This quote is one way to illustrate the landscape shift toward increasingly complex medicines. Product complexity will have a considerable impact on the ability of pharmaceutical companies to:

  • Expertly communicate their research findings;
  • Efficiently navigate the rapidly evolving regulatory terrain; and
  • Effectively develop promotional and educational materials.

All of these activities are essential to achieving regulatory approval and delivering a successful product launch.

As complexity grows, the pharmaceutical industry will become increasingly focused on their core competency of drug research and development – and will rely more heavily on outsourced partners for non-core capabilities, such as medical writing.  While increased reliance on teams of strong, highly credentialed, responsive service providers to assist with publication, regulatory, and promotional strategies is an exciting opportunity for the medical writing industry, it is also an opportunity that the multi-vendor model is poorly positioned to meet.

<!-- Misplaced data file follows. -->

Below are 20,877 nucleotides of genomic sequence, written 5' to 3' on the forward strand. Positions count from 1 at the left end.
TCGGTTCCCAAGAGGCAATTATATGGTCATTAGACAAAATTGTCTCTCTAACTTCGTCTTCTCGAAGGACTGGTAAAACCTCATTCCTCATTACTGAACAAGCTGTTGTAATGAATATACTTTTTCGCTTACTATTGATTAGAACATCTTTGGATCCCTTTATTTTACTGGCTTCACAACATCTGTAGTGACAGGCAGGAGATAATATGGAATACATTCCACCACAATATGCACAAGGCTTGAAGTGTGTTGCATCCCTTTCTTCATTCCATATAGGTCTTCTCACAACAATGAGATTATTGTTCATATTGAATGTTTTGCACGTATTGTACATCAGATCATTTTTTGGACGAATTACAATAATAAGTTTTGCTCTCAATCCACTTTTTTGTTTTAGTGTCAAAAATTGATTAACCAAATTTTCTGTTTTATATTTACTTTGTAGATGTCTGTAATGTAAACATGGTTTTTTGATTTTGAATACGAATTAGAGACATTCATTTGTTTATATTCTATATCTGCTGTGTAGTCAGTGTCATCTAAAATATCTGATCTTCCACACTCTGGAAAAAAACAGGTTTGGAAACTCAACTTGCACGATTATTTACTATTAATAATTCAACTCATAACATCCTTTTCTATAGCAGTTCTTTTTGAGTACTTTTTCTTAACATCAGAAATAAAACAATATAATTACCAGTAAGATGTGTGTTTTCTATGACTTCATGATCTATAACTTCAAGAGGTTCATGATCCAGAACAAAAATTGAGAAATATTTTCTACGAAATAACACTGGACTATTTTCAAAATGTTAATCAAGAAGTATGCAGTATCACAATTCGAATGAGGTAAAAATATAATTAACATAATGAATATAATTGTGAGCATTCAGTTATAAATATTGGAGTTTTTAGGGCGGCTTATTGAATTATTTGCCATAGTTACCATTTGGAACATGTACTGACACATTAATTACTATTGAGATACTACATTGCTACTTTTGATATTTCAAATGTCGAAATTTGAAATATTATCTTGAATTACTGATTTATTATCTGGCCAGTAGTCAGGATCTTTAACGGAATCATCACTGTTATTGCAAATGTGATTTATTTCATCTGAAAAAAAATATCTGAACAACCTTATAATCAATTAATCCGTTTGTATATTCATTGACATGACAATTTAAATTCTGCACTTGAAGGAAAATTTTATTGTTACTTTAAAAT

Moving beyond a multi-vendor model

As medicines and the science behind them become more complex, it will become more challenging for pharmaceutical companies to find multiple vendors that each possess the right set of subject matter experts (SMEs).

Moreover, because it is siloed, the multi-vendor model carries with it several built-in inefficiencies, including:

  • Procedural inefficiencies due to duplication of billing, project management activities, and other administrative functions;
  • Cultural inefficiencies that stem from having to acclimate your team to different corporate cultures, operating practices, data/information management systems of each vendor you contract with; and
  • Scientific inefficiencies because information cannot flow freely between vendors, due to legal and IP issues. For example, since a regulatory vendor and a publications vendor don’t talk to each other, a rapid and coordinated response to the release of the next slice of clinical data is not easily accomplished.